What is it? If you’ve spent time near a security web developer recently, you may have heard them utter these three words.
Do you feel as though this is some sort of secret language, and you don’t speak tech guru dialect? Not to worry, we will break down the basics in this article.
In a nutshell, multi-factor authentication is when access to a site, account, item, etc. can only be granted when that user presents two or more ways to validate that they have access to or possess knowledge pertaining to the environment they are trying to enter into.
Have you ever tried to do a password reset to get into your bank account and suddenly, they ask you for your mother’s maiden name, your childhood best friend’s name, then send you a text confirmation # (also known as a token) to enter in the box that pops up? You were just multi-factor authenticated. Sometimes these extra steps can leave users confused and frustrated (especially if the process isn’t refined to make sure it addresses the customer base) however this seemingly annoying extra few steps could mean the difference in your bank account staying protected or being drained by a fraudster. In certain cases, high security environments may even scan your fingerprint or your eye iris.
Multi-factor authentication makes it a lot harder for those trying to commit fraud to steal your identity, credit card number, or online account access. The individual or bot/cyber-attacker may be able to get into your account to perform a password reset, but what happens when the code gets sent to your phone that they don’t have? Or when they don’t know your mother’s maiden name? Chances are that they won’t be able to get in, and you can report the incident immediately. Most organizations will send you a confirmation email stating something like “Did you try to do a password reset on Tuesday at 6:05PM?” If not, please reply no to open a claim. If so, please disregard this email.”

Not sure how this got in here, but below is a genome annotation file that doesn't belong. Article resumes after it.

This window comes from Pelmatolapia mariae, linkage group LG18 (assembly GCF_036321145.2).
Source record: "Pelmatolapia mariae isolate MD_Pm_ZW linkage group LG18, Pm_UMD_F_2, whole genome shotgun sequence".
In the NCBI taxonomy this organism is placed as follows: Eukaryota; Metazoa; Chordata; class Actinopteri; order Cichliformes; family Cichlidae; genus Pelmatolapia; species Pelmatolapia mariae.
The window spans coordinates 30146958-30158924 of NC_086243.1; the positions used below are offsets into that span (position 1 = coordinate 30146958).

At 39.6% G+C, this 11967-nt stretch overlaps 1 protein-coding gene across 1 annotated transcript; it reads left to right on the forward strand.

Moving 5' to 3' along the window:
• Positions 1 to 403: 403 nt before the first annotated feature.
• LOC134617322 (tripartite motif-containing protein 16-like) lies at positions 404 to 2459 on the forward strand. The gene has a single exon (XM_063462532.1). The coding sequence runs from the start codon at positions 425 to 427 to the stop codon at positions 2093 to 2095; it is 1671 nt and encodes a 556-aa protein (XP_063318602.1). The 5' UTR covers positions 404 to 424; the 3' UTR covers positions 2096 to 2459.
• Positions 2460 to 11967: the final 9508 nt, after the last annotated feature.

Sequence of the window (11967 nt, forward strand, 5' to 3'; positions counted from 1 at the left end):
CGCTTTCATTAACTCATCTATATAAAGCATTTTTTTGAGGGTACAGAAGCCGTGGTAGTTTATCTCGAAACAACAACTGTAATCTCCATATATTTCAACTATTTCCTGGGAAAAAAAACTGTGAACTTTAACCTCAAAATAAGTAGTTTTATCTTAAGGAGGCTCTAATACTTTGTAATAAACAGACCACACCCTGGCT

These checks and balances are what make the world of account security turn, so make sure that you always read the notification and respond if need be. It’s important to keep in mind that these types of emails could also come from phishing sites trying to get you to click the link in the email or download its content that may contain a virus. If you are unsure about getting the notification, it’s always best to contact the organization directly before you click on anything.
Multi-factor authentication is one of the first lines of defense against fraud violators, and a pretty great defender at that. In most cases, multi-factor is used in environments that require extra protection; like your medical health care login, bank account, or computer access at your place of work. Logins of this nature tend to house sensitive information, making them a primary target for those attempting to commit fraud.
So… next time you get that authenticator text message alert after answering 3 questions about yourself and want to throw your phone out the window, take a step back, breathe deep, and enter the code correctly. You’ll be glad you did.